# Math 2025

T-TH 9:10-10:30, Lockett 112

 INSTRUCTOR Gestur Olafsson Office 322 Lockett Office Hours T-TH 1:30 --2:30 PM and by request Phone 578-1608 and 225-337-2206 (cell) e-mail olafsson@math.lsu.edu Internet http://math.lsu.edu/~olafsson Text: Wavelets Made Easy by Yves Nievergelt

The theory of wavelets is a relatively recent mathematical theory. It is the basic theory behind several modern applications in storage of electronic information, data compression, image reconstruction and electronic transmission of information. Here are some other interesting links:

The basic ideas can be formulated using the language of linear algebra: Vector spaces, subspaces, linear maps, inner product, orthogonal projections, and basis. Related related concept in analysis are: Vector spaces of functions, approximation of functions using basic functions (in our case wavelets), dilation and translation, change of basis. We will follow the book Wavelets Made Easy but also use the lecture notes on linear algebra.

The outline of the course is:

1. Why wavelets?
2. Functions and approximation.
3. The one-dimensional Haar wavelet.
4. The two-dimensional Haar wavelet.
5. The complex numbers
6. Linear algebra:
• Vector spaces.
• Inner products.
• Linear independence and basis.
• Orthonormal basis and the connection with the wavelet transform.
7. The Fourier transform
8. If there is still time, then we will discuss some other wavelets.

The wavelet transform is only one example of integral transforms. The Fourier Transform is much older, almost 200 years old, and still widely used. It has become an indispensable tool in mathematics and applied sciences. We will discuss some aspects of the Fourier Transform starting with the Fast Fourier transform. Before doing that, we will need to introduce the field of complex numbers, and the complex exponential function.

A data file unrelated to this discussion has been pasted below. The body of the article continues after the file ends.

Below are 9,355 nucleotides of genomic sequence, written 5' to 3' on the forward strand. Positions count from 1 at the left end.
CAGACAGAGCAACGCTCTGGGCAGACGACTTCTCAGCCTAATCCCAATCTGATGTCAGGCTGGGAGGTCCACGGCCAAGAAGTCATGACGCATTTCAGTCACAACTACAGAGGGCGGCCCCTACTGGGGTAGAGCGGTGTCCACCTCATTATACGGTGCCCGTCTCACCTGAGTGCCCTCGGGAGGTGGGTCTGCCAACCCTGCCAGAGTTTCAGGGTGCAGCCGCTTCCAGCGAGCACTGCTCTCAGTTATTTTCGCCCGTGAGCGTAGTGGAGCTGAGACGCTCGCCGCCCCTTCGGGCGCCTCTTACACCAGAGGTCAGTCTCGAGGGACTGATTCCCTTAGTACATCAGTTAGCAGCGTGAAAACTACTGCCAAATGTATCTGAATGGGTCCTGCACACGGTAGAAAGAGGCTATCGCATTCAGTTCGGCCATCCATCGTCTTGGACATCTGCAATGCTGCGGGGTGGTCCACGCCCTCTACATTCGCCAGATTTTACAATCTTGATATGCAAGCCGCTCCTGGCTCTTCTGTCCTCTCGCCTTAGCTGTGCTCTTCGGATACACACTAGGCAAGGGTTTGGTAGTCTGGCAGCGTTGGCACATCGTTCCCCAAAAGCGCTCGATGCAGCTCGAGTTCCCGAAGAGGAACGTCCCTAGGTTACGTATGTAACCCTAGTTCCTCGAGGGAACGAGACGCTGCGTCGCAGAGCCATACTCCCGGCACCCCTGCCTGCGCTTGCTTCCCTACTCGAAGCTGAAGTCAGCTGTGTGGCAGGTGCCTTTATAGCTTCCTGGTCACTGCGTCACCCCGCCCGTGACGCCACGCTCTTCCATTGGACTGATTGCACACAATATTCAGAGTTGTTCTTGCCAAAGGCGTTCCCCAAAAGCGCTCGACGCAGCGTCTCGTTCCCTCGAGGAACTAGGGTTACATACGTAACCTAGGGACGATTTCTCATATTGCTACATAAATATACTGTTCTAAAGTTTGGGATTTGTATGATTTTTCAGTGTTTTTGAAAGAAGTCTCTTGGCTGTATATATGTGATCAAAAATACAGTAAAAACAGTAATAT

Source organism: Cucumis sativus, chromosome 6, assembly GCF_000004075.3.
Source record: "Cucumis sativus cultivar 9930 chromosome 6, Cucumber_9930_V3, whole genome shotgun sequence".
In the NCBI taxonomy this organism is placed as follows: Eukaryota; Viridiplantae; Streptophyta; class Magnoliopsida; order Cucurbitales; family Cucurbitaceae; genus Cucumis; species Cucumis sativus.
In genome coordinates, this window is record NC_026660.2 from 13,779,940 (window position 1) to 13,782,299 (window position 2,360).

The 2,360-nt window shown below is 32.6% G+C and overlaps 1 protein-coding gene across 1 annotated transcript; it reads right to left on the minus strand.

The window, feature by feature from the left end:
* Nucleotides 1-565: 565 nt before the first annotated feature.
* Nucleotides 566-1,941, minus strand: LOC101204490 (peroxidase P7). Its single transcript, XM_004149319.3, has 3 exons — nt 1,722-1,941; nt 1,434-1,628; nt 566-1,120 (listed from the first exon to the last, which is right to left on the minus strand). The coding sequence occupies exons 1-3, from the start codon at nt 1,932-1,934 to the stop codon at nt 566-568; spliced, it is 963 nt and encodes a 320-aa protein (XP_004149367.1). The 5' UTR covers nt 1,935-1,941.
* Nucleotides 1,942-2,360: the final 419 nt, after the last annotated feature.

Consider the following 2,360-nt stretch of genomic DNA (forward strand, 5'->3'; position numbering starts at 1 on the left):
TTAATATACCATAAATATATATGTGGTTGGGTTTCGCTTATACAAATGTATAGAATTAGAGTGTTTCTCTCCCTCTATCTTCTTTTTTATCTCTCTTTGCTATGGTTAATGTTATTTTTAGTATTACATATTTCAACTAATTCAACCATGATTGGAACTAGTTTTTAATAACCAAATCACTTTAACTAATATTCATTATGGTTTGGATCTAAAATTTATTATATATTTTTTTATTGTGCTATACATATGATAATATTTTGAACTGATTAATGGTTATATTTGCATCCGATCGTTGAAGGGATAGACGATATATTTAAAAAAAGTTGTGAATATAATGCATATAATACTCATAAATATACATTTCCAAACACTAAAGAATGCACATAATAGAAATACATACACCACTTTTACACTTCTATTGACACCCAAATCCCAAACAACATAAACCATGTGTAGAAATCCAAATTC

If there is time we will look at Daubechies Wavelets from Chapter 3, and How to Make Wavelets in general, following R.S. Strichartz's paper in The American Mathematical Monthly, 100, No. 6 (June - July, 1993), pp. 539-556.

To do well in a math class, it is essential to get sufficient practice working problems. Accordingly, we will have both graded and ungraded homework assignments. You should therefore work on the exercises in the book, even if they will not be collected or graded. But I will discuss some of them in class. Those problems are similar to those on the tests, so work on it!

1. Thursday, September 10.
2. Thursday, October 8.
3. Thursday, November 5.

There will be 3 short quizzes in class. Each 2 to 3 problems.

1. Thursday, September 17.
2. Thursday, October 15.
3. Thursday, November 12.

There will be 3 tests:

1. Thursday, September 24.
2. Thursday, October 22.
3. Thursday, November 19.

The final takes place Tuesday, Dec. 8, 7:30-9:30, in the same room as class.

Absence on a Test, Quizz or Final makes automatically 0 points. Only serious and verifiable excuses will be respected.